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Mobster exposed Kinahan cartel chief Peadar Keating tried to present himself as 'a community man'

Keating’s conviction and lengthy sentence is considered one of the Garda’s biggest successes in their fight against the international cartel.


Peadar Keating

Peadar Keating

Peadar Keating

An amateur football manager who went onto become one of the most senior members of the Kinahan cartel had "tried to present himself as a community man", according to sources.

Peadar Keating (40) was yesterday jailed for 11 years for directing a feud murder plot.

He had pleaded guilty to directing the activities of a criminal gang involved in the failed attempt on Hutch associate James ‘Mago’ Gately in 2017.

The murder plot was foiled when Estonian hitman Imre Arakas was arrested and a weapon seized after he travelled to Ireland for the hit.

Following a major investigation by the Garda ‘s Drugs and Organised Crime Bureau (DOCB) it emerged that Keating was one of the main organisers of the plot.

He was previously arrested by the UK police in Dover who were investigating a drug trafficking network during which around €5m in drugs, ammunition and £250,000 were seized.

Keating, of Rowlagh Green in Clondalkin, was also heavily involved with and the manager of his local amateur soccer club Collinstown FC.

A close associate of his, senior cartel figure Sean McGovern from Crumlin, is also under investigation in relation to the Gately plot and is currently in Dubai with mob boss Daniel Kinahan.

Keating’s conviction and lengthy sentence is considered one of the Garda’s biggest successes in their fight against the international cartel.

“He tried to present himself as a community man but he was heavily involved in organised crime and is a key associate of the cartel.


Sean McGovern

Sean McGovern

Sean McGovern

“Keating ran a criminal network in west Dublin and was also entrusted to oversee this plot to murder one of the Kinahan’s top targets, and his conviction is a major victory for gardaí,” a senior source.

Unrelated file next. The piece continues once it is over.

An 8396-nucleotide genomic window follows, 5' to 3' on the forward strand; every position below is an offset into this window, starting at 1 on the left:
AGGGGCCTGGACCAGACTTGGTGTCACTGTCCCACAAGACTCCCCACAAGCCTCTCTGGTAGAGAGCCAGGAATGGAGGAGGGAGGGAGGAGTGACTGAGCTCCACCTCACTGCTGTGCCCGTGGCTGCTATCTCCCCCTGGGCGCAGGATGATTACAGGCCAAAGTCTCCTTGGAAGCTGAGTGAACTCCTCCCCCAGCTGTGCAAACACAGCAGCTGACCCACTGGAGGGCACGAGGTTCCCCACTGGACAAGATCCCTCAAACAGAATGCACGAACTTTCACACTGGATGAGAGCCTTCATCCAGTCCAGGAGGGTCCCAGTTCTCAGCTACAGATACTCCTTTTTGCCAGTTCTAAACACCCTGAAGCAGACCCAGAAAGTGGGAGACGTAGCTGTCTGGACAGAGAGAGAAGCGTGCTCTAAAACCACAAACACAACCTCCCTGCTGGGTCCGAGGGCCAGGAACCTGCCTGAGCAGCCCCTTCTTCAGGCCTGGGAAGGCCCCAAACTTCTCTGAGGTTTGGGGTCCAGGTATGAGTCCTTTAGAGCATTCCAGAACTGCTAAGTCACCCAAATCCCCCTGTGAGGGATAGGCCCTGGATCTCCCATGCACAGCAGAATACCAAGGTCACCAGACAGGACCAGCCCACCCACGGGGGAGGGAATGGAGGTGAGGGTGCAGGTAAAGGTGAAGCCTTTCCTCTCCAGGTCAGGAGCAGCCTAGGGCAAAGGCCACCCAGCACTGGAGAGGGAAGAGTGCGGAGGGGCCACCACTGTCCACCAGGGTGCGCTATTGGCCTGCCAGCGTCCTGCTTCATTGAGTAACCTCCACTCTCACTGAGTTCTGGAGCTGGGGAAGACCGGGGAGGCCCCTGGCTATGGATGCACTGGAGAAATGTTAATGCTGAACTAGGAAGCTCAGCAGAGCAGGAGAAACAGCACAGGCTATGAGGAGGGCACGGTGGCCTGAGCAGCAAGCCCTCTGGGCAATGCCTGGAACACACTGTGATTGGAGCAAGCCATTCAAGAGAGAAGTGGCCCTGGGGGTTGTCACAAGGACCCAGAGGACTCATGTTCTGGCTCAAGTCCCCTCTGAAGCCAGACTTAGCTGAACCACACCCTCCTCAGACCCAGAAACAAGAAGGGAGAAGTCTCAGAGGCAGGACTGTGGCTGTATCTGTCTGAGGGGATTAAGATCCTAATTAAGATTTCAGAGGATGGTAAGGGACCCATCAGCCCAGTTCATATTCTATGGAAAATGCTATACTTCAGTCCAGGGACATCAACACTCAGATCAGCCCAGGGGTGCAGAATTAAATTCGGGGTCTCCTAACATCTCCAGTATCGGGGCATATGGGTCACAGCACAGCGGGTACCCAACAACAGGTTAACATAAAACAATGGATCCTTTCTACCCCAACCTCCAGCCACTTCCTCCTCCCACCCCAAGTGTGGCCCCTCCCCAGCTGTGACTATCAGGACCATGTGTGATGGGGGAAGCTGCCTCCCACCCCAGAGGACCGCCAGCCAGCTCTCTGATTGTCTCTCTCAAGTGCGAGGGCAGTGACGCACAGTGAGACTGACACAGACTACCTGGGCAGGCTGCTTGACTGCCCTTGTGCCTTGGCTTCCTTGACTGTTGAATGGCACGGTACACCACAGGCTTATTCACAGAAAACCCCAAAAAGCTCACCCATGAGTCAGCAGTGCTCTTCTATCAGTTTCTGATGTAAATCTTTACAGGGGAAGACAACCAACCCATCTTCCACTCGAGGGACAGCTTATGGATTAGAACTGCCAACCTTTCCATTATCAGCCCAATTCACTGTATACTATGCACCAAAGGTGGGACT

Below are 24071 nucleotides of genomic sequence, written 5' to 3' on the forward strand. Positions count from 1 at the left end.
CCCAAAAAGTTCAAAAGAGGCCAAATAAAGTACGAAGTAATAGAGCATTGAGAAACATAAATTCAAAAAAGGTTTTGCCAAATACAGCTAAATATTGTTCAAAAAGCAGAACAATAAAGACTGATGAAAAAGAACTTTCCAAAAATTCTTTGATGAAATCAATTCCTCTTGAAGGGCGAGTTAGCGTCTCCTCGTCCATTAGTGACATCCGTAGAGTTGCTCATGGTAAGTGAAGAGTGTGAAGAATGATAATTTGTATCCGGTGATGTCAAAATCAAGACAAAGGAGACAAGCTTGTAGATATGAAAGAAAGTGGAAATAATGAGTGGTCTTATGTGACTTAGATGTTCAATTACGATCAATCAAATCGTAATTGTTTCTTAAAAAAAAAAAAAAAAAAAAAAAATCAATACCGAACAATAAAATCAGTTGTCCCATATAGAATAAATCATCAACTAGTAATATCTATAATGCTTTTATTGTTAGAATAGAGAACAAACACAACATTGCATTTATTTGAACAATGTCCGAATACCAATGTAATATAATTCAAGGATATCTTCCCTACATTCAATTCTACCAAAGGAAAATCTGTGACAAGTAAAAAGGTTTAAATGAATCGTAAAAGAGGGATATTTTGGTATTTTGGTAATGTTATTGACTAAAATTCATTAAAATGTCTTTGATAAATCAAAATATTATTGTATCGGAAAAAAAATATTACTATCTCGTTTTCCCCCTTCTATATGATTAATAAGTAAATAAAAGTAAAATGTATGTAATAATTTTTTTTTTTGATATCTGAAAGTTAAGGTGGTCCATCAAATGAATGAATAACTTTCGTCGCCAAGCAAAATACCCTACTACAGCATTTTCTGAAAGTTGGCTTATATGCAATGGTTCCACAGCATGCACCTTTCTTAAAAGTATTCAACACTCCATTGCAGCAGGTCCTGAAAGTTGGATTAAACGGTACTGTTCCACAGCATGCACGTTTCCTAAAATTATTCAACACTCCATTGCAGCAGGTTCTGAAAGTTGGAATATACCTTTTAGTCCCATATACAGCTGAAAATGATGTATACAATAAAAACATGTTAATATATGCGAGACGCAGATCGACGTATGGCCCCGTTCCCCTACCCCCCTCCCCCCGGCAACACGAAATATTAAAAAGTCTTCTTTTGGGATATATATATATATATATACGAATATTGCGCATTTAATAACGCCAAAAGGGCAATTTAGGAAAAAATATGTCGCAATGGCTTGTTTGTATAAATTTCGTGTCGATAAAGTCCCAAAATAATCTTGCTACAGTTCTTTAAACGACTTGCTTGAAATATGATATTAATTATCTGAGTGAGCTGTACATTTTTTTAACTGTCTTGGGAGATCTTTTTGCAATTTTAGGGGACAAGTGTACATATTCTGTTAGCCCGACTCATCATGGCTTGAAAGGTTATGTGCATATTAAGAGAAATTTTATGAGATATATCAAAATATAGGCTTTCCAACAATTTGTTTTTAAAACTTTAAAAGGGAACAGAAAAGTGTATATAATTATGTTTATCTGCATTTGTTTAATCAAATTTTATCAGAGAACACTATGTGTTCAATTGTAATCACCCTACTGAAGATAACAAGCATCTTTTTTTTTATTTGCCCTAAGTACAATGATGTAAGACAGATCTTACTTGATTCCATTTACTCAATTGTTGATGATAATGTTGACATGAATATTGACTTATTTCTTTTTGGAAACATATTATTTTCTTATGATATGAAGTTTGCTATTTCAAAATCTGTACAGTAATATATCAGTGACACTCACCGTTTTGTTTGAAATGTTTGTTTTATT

Keating, who was a brother-in-law of murdered Kinahan money launderer Jason Carroll who was shot dead in Clondalkin in 2013, has close links to senior Kinahan cartel figure Thomas ‘Bomber’ Kavanagh.

He is currently in prison in the UK as he awaits sentencing over his operation smuggling over €45m worth of cannabis and cocaine.

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Kavanagh ran his operation from his base in Birmingham in England.

Four years ago, the Sunday World exposed Keating’s involvement in organised crime as we revealed he was one of five Irish people arrested by National Crime Agency in Birmingham after Border Force officers seized €5.5m worth of herbal cannabis and cocaine more than 300km away in Dover.

Keating was later released on police bail.

We also revealed at the time how the arrest came just over a month after Keating was arrested by gardai at Dublin Airport in connection with an alleged plot to kill Hutch associate Gately.

Keating was arrested by members of the Garda Drugs and Organised Crime Bureau after he flew into Dublin on August 27 in 2017.

In court, Mr Justice Tony Hunt said that Keating was a "repository of trust and confidence" for the organised crime group.

He pleaded guilty in late June of this year to directing the activities of a criminal organisation between December 7, 2016 and April 6, 2017, within and outside the State.

This involved the "ongoing targeting" of Gately in the context of a feud between the Hutch and Kinahan crime groups.

The judge said that Keating was a "senior figure" for the Kinahan Organised Crime Group, which he described as being a "well-organised, complex, sinister and dangerous organisation".

He said that Keating was a "significant part of the surveillance of James Gately and his family regarding the proposed murder" and that five tracker devices were involved in the plot.

Mr Justice Hunt said that although Keating had ten previous convictions, the offence before the court of directing the activities of a criminal organisation was a "significant step up".

He sentenced Keating to 12 years' imprisonment, suspending the final year for two years. Keating then entered into a bond of €100 to keep the peace for two years. The judge then backdated the sentence to July 1, 2020.